WASHINGTON — A moderate Republican senator crucial to any White House hopes of getting U.N. Ambassador Susan Rice confirmed as secretary of state said Wednesday that there are still lingering unanswered questions about the deadly Sept. 11 attack in Libya.
Emerging from a 95-minute, closed-door meeting with Rice, Sen. Susan Collins of Maine said she would need more information before she could consider backing the ambassador if President Barack Obama tapped her to succeed Secretary of State Hillary Rodham Clinton.
At issue is Rice’s much-maligned explanation for the attack on the U.S. consulate in Benghazi that killed U.S. Ambassador Chris Stevens and three other Americans. In a series of talk show appearances, Rice blamed the attack on a spontaneous demonstration to an anti-Muslim video rather than terrorism.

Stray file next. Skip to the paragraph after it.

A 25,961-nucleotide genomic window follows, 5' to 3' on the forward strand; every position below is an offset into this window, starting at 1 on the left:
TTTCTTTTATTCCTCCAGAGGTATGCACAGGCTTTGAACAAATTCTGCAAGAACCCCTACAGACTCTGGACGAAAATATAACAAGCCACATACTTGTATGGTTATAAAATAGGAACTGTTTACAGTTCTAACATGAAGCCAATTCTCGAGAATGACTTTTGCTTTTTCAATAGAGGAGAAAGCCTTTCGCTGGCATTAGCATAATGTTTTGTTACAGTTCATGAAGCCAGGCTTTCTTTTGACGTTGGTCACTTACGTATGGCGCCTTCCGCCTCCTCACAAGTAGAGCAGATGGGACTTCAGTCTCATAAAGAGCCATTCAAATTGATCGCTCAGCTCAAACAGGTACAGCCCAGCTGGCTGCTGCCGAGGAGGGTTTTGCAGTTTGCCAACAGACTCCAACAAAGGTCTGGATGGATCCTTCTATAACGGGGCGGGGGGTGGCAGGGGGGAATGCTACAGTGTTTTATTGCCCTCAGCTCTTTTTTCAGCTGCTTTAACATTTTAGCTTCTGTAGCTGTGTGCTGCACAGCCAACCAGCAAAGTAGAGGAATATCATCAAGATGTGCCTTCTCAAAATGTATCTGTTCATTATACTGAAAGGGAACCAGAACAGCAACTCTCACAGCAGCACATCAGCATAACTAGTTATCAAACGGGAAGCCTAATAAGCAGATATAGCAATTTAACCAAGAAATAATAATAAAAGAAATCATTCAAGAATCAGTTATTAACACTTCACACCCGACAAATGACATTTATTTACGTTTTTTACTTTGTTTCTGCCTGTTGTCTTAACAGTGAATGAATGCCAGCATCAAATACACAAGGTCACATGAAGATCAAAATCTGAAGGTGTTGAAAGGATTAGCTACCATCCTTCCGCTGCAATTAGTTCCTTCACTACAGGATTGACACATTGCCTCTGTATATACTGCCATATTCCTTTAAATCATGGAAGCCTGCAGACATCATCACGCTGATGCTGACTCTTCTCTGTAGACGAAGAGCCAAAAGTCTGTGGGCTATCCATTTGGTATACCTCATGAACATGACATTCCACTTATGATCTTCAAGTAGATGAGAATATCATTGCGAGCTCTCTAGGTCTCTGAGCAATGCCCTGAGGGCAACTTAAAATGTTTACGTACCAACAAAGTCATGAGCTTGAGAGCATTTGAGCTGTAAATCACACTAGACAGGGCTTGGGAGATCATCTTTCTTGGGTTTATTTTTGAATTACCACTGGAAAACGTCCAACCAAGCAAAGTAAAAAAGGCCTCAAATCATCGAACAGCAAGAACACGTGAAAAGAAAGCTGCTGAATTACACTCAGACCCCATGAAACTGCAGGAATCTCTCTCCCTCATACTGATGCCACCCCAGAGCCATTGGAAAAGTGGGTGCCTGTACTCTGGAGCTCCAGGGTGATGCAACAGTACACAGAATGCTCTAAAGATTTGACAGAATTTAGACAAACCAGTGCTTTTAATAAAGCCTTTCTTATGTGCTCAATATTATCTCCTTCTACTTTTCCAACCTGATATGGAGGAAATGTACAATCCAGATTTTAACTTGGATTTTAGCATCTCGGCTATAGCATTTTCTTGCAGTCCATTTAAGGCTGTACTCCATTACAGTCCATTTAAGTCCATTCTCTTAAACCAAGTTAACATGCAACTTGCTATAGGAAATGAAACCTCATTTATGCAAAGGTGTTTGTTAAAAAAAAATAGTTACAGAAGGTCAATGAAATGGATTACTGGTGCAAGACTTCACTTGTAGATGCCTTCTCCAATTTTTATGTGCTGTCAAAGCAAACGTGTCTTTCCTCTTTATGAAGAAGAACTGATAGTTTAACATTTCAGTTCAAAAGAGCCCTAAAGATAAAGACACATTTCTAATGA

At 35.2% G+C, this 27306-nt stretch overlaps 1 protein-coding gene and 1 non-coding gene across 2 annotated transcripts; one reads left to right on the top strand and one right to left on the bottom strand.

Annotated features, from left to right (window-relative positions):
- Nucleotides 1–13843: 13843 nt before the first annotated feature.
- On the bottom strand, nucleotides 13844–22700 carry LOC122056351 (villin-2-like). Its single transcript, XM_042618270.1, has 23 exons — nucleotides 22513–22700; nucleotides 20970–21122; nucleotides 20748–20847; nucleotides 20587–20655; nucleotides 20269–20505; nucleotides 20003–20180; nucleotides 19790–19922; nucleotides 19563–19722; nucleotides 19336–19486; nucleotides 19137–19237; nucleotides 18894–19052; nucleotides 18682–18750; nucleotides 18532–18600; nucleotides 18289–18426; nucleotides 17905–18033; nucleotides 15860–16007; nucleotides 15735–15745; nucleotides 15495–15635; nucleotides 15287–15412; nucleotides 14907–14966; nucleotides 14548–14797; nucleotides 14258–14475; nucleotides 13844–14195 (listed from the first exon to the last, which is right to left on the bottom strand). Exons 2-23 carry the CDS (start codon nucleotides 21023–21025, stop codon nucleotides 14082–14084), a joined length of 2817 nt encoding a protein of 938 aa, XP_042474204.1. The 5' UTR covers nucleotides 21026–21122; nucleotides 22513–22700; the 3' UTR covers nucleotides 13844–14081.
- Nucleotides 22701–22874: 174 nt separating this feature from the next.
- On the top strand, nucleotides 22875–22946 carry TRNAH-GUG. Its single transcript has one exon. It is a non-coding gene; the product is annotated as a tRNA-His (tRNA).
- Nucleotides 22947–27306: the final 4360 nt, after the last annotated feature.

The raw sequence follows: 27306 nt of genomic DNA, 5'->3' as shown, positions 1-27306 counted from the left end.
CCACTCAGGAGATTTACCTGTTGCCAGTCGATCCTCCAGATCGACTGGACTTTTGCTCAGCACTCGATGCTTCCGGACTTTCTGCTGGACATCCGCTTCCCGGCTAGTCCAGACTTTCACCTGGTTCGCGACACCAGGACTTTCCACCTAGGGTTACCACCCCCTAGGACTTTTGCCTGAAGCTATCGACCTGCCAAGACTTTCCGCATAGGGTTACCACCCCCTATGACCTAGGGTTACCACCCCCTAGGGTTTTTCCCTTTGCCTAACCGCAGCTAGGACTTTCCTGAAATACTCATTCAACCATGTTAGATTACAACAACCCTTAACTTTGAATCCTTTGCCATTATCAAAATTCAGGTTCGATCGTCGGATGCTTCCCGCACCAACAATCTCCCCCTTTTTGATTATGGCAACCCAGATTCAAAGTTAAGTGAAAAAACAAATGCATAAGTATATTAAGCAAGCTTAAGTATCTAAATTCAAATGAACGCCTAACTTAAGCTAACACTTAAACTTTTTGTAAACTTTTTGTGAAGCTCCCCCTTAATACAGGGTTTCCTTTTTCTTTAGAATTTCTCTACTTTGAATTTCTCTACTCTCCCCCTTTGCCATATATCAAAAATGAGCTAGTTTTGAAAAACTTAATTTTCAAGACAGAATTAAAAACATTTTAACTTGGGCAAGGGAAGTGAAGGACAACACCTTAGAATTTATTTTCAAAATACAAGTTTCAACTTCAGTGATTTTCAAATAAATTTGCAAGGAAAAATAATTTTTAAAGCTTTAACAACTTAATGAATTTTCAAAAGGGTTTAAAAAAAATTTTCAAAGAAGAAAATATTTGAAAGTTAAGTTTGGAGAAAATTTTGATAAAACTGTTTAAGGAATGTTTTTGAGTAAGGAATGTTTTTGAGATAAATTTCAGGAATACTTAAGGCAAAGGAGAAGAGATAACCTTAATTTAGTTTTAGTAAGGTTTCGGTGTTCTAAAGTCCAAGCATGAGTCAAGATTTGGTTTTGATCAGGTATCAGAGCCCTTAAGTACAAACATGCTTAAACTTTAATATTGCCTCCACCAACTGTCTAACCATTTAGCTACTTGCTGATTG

“I still have many questions that remain unanswered,” Collins told reporters after the meeting. “I continue to be troubled by the fact that the U.N. ambassador decided to play what was essentially a political role at the height of the contentious presidential election campaign by agreeing to go on the Sunday shows to present the administration’s position.”
Collins stopped short of saying she would try to block a nomination as Sens. Lindsey Graham and Kelly Ayotte have said they would do.
But in a clear message to the White House, Collins said that Senate Foreign Relations Committee Chairman John Kerry, D-Mass., would have a smooth path to confirmation if Obama chose him over Rice for the State Department job.
The meeting with Collins — and one with Sen. Bob Corker, R-Tenn. — marked the second straight day of private sessions for Rice as she tries to quell the uproar over her initial assessment of the Benghazi raid.
Corker is in line to become the top Republican on the Foreign Relations Committee.